Andi Simon: Because the last thing I like to do is raise expectations. This is really cool. And why would I like to do this with all of my remote workers? Can I take the opportunity and turn it into something better? And then they say, But how do you do this? And you know, you can't learn to play golf without a coach and some idea of how you hit the ball. And you gotta hit it 700 times before you hit it well, so there's lots to do between the lip and the top here. But this has been so fascinating. As you are wrapping up: two or three things you might like to leave the listeners with? They often remember the end even better than your beginning. And your beginning was wonderful.
Liam Martin: Well, so I think first off, to your point: I'm not trying to build a million asynchronous organizations, I'm trying to get a million organizations to be 1% more asynchronous. So if you pick up this book and you're able to pick up two or three strategies to be able to remove one or two meetings from every single individual, that is going to be a net gain to the universe, in my opinion. So it's really important to be able to check out the book see what you think.
The second point that I'll leave you with is: If you think that this is not going to be the norm moving forward, you are unfortunately not understanding how history works. We're at 30% of the US workforce working remotely. I believe that within the next five years, we're going to be back up to 50% of the US workforce working remotely in part. And this is a permanent civilizational shift. So you can either stick your head in the sand, and think that the old way is the way to be able to do it, going back to the horse and buggy concept, or you can jump onto those Model Ts and right into the future. So it's up to you. But I would highly suggest that if you think that this is a trend, or just kind of a speed bump in history, definitely pick up the book, because you need to be able to adapt for those changes.
Andi Simon: Well, you know, the comment that this is the Model T for work is a very interesting metaphor. I'm sure you've read that Henry Ford invented the modern age. And now we have electronic vehicles, electric vehicles coming out, transforming the car from a combustible engine to basically a computer with a battery. And so there are lots of great transformations happening at this moment. And I think that work, and I love catalytic moments, which the pandemic did create a crisis and I preach, Don't waste a crisis, because you learned a lot.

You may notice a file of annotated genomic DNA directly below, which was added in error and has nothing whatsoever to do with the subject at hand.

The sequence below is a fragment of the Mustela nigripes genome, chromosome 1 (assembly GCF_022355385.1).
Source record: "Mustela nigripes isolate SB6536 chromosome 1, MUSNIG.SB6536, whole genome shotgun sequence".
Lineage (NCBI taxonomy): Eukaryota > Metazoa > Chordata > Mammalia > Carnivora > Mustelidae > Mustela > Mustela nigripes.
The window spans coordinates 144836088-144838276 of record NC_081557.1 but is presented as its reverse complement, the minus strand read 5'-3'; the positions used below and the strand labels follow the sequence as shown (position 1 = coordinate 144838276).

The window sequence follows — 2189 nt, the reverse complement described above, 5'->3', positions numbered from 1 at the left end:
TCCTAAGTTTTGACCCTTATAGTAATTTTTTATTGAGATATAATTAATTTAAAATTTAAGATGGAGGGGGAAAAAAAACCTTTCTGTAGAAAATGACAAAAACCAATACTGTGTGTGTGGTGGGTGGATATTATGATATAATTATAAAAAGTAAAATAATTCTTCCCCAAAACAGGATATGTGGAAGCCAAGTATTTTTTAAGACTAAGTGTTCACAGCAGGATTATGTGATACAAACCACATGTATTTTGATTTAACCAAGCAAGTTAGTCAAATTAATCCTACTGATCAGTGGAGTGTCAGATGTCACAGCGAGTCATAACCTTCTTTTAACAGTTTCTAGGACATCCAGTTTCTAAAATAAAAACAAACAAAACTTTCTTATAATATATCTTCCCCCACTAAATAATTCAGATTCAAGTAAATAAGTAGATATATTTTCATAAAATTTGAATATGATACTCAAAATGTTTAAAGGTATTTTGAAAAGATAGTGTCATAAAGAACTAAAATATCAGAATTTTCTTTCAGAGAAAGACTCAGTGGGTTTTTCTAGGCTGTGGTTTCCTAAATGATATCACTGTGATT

And I do a tremendous amount of virtual workshops and speaking engagements. And people say, "We want you to come." And I'm trying really hard to tell them that that's a waste of my time, and not probably more valuable for them. Because I'm not there to entertain you with my charismatic life. I mean, I'm there to inform you and educate you, perhaps with a little edutainment. But if we can do it remotely, it's really cool for me and for you. And it's cheaper for you too, and so I did 49 of them this year with great reviews. I have them starting to book up for next year.
And I'm saying to myself, I don't really need to do it in person. It's a little asynchronous in a sense, but it's not too far for what you're talking about. That's a great transformation, we learned a lot. And boy, you can listen in and find yourself coming away transformed, like our listeners are going to be after listening to you. This has been such fun. Thank you for joining me today. I know you're doing a lot of podcasts. I hope this has been a fun one for you. Because part of it is really fun taking your ideas and sharing it. So you don't have to tell me if it was fun or not. You can just smile for our viewers.
Liam Martin: It was actually very enjoyable. And thank you so much for having me.
Andi Simon: Well, and thank you, both viewers and listeners for coming today. Now remember, my job is to help you see, feel and think in new ways so that you can do things better. My job is to get you off the brink so you can soar. And the times, they're changing, you often become stuck in the mud. You're the deer in the headlight, you stand still, you're attached to your shiny object. And until you see something new, you don't know how to change. And that's because your body protects you from the unfamiliar or the unknown.
And so today, we've been hearing a lot about the changing nature of work. It's happened. And now you can sustain it, but also turn it into a better way to do business, because quite frankly, your customers are looking to do it as well. And it's not just inside, but it's outside, which is what we love to do.
My books are available on Amazon and Barnes and Noble. Rethink: Smashing The Myths of Women in Business has been doing really well and won an award for the 2022 best business book for women in business. And my On the Brink: A Fresh Lens to Take Your Business to New Heights has been hustling along. They're showing you how a little anthropology can help your business grow.
And remember my job is to help you change. You hate change but the times are changing. So come along and let's have some fun. You can reach me of course at info@Andisimon.com or info@Simonassociates.net and our new Simon Associates website is out, which is www.simonassociates.net. Come take a look and see what you can learn about how to change. Bye for now. And thank you again for coming. Bye-bye.